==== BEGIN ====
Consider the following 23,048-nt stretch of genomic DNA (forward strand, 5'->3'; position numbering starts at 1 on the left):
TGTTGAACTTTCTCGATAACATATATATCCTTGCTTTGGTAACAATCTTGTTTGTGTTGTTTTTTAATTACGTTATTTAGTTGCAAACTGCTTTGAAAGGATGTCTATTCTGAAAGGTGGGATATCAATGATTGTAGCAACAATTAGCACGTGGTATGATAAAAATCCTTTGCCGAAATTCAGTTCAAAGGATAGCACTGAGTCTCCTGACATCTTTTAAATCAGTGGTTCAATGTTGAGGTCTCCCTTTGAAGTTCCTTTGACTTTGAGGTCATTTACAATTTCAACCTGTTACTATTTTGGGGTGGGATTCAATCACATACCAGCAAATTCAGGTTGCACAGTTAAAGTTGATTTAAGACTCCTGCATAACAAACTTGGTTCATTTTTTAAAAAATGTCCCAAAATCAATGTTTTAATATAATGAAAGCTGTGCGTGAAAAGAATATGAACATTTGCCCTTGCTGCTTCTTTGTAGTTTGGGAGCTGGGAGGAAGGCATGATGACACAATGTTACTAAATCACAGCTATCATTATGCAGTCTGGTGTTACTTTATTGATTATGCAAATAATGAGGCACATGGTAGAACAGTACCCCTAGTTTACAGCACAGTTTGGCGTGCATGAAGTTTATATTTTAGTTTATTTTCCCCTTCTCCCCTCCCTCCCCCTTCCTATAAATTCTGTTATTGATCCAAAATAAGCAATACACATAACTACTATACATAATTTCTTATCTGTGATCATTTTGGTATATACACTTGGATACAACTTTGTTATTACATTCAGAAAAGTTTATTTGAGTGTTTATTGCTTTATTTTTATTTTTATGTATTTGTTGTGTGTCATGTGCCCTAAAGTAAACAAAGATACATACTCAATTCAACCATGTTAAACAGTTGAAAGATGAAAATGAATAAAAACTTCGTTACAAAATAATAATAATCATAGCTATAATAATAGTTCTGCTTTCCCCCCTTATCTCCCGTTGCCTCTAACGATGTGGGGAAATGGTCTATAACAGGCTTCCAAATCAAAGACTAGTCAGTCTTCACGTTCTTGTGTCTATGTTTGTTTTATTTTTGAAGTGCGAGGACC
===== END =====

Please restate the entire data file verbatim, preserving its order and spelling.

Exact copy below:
Consider the following 23,048-nt stretch of genomic DNA (forward strand, 5'->3'; position numbering starts at 1 on the left):
TGTTGAACTTTCTCGATAACATATATATCCTTGCTTTGGTAACAATCTTGTTTGTGTTGTTTTTTAATTACGTTATTTAGTTGCAAACTGCTTTGAAAGGATGTCTATTCTGAAAGGTGGGATATCAATGATTGTAGCAACAATTAGCACGTGGTATGATAAAAATCCTTTGCCGAAATTCAGTTCAAAGGATAGCACTGAGTCTCCTGACATCTTTTAAATCAGTGGTTCAATGTTGAGGTCTCCCTTTGAAGTTCCTTTGACTTTGAGGTCATTTACAATTTCAACCTGTTACTATTTTGGGGTGGGATTCAATCACATACCAGCAAATTCAGGTTGCACAGTTAAAGTTGATTTAAGACTCCTGCATAACAAACTTGGTTCATTTTTTAAAAAATGTCCCAAAATCAATGTTTTAATATAATGAAAGCTGTGCGTGAAAAGAATATGAACATTTGCCCTTGCTGCTTCTTTGTAGTTTGGGAGCTGGGAGGAAGGCATGATGACACAATGTTACTAAATCACAGCTATCATTATGCAGTCTGGTGTTACTTTATTGATTATGCAAATAATGAGGCACATGGTAGAACAGTACCCCTAGTTTACAGCACAGTTTGGCGTGCATGAAGTTTATATTTTAGTTTATTTTCCCCTTCTCCCCTCCCTCCCCCTTCCTATAAATTCTGTTATTGATCCAAAATAAGCAATACACATAACTACTATACATAATTTCTTATCTGTGATCATTTTGGTATATACACTTGGATACAACTTTGTTATTACATTCAGAAAAGTTTATTTGAGTGTTTATTGCTTTATTTTTATTTTTATGTATTTGTTGTGTGTCATGTGCCCTAAAGTAAACAAAGATACATACTCAATTCAACCATGTTAAACAGTTGAAAGATGAAAATGAATAAAAACTTCGTTACAAAATAATAATAATCATAGCTATAATAATAGTTCTGCTTTCCCCCCTTATCTCCCGTTGCCTCTAACGATGTGGGGAAATGGTCTATAACAGGCTTCCAAATCAAAGACTAGTCAGTCTTCACGTTCTTGTGTCTATGTTTGTTTTATTTTTGAAGTGCGAGGACC